Dr Malachi McIntosh, Lecturer in Postcolonial and Related Literatures, wonders what Britishness is, as Granta magazine publishes its influential, once-per-decade ‘Best of Young British Novelists’ list. Today, 9 May, he will chair a related discussion, ‘Literature and the Nation’, with American academic and cultural commentator Professor Cornel West and novelist Ben Okri.
Frankie Martin, MPhil student in the Department of Social Anthropology will speak tonight at the showing of a documentary Journey into America: The Challenge of Islam. He reflects on his own experiences of interacting with Muslim communities around the world.
To launch our month-long focus on digital humanities research, Professor John Rink and Professor Simon Goldhill – Co-Directors of Cambridge’s Digital Humanities Network – explain how digital tools are transforming scholarship in Cambridge.
Sophie Zadeh, a PhD candidate in the Centre for Family Research, is contributing to a new study of the well-being of single mothers by sperm donation and their children. Her initial findings confound many of the assumptions about this group of women.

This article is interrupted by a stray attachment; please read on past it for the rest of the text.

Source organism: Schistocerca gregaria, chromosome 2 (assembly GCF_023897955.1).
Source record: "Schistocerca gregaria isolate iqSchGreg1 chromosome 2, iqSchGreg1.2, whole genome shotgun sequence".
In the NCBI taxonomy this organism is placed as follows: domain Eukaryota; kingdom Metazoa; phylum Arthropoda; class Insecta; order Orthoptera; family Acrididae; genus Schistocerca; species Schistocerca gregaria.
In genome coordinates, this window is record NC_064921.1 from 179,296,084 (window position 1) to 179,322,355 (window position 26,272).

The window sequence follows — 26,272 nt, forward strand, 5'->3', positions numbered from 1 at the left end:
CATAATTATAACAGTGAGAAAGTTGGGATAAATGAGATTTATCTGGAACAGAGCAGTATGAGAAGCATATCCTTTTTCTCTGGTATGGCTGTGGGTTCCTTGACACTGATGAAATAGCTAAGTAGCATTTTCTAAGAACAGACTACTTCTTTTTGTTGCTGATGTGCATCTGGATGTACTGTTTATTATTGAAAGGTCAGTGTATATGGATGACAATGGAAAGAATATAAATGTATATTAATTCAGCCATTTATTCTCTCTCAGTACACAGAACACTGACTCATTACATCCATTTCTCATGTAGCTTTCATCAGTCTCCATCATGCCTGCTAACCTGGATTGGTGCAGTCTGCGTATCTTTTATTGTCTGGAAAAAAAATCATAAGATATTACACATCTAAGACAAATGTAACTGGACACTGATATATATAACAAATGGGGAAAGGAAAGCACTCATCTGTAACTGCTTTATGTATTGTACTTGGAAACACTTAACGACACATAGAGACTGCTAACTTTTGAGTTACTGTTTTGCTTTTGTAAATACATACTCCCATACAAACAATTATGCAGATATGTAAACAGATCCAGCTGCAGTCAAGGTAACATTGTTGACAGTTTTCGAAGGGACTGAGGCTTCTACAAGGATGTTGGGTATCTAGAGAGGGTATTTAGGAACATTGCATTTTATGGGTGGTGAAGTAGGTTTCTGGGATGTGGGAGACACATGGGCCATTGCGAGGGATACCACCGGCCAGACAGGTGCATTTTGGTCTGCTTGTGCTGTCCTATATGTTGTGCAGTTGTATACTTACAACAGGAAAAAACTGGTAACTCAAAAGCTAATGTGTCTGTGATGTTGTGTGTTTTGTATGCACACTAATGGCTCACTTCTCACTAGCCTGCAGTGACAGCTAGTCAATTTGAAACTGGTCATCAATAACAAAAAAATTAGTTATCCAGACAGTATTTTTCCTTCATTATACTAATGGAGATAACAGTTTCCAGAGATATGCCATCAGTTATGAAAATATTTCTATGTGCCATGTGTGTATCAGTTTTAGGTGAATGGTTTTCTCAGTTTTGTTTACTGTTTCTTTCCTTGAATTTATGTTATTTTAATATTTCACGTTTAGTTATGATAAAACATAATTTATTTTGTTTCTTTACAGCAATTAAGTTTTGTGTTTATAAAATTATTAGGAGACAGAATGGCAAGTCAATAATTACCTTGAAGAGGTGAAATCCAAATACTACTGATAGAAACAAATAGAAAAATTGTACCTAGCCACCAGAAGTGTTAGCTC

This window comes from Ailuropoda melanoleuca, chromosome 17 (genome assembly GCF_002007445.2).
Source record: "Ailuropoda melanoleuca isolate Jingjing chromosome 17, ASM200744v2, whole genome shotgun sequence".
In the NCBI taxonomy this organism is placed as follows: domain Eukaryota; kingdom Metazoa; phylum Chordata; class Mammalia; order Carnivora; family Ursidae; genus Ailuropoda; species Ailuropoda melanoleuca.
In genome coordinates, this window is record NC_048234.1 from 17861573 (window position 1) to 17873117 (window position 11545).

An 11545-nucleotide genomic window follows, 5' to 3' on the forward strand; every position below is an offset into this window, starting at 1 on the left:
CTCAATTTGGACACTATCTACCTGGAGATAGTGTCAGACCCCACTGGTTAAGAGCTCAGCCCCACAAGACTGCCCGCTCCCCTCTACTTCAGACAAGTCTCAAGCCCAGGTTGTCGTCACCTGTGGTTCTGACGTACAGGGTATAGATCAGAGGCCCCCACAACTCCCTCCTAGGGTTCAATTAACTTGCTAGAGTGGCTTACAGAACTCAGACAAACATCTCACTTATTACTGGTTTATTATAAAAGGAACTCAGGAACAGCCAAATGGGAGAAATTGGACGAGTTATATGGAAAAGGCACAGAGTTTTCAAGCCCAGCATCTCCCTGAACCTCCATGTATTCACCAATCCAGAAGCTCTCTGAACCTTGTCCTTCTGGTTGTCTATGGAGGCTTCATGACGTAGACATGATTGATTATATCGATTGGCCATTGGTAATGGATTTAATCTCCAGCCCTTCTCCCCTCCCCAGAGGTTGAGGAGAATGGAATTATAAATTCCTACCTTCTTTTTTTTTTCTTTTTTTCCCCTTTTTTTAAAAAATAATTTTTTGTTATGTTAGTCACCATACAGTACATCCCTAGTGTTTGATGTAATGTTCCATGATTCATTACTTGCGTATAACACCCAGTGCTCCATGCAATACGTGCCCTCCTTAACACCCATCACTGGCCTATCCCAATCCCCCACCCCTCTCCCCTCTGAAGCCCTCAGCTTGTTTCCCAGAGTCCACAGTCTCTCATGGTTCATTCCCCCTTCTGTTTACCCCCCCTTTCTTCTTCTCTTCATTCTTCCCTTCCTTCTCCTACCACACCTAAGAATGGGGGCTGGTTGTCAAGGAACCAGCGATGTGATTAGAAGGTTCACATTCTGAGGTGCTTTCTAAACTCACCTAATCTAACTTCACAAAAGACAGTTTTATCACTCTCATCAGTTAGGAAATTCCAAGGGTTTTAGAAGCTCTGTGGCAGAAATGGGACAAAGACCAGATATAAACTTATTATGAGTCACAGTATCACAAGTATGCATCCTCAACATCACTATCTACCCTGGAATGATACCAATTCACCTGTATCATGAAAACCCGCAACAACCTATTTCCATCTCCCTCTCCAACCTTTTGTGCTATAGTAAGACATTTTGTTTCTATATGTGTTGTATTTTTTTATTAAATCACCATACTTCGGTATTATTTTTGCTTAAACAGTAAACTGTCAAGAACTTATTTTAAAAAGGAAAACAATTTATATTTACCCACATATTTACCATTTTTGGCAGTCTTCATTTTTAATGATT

Gavin Garland’s experiences of confronting cancer as a teenager influenced his choice of career as a molecular biologist working on the mechanisms of lymphoma. Now he’s running the Virgin London Marathon 2013 to raise funds for the charity that support the work of his lab.
Dr Findlay Stark examines the defence of marital coercion, which recently hit the headlines with the trials of Vicky Pryce and former Secretary of State for Energy Chris Huhne. Both were charged with perverting the course of justice over an attempt to transfer penalty points for a speeding offence.
The Industrial Revolution is seen as the spark that lit Europe’s economic prosperity. In her analysis of markets over many hundreds of years, economist Dr Victoria Bateman presents a compelling argument for a broader global perspective.
For many years Paul Kosmetatos worked in the City of London’s financial sector, where he became fascinated by the unfolding of periodic crises. Today he’s doing a PhD at Cambridge University, looking at the events surrounding the banking panic of 1772.
In Re J (Children)  UKSC 9 the Supreme Court considered a child protection case involving a mother who had previously been suspected of causing significant harm to her child, and was now looking after different children in a new relationship. Brian Sloan discusses the implications of the case and analyses the Court's attempts to balance non- intervention into family life with child protection.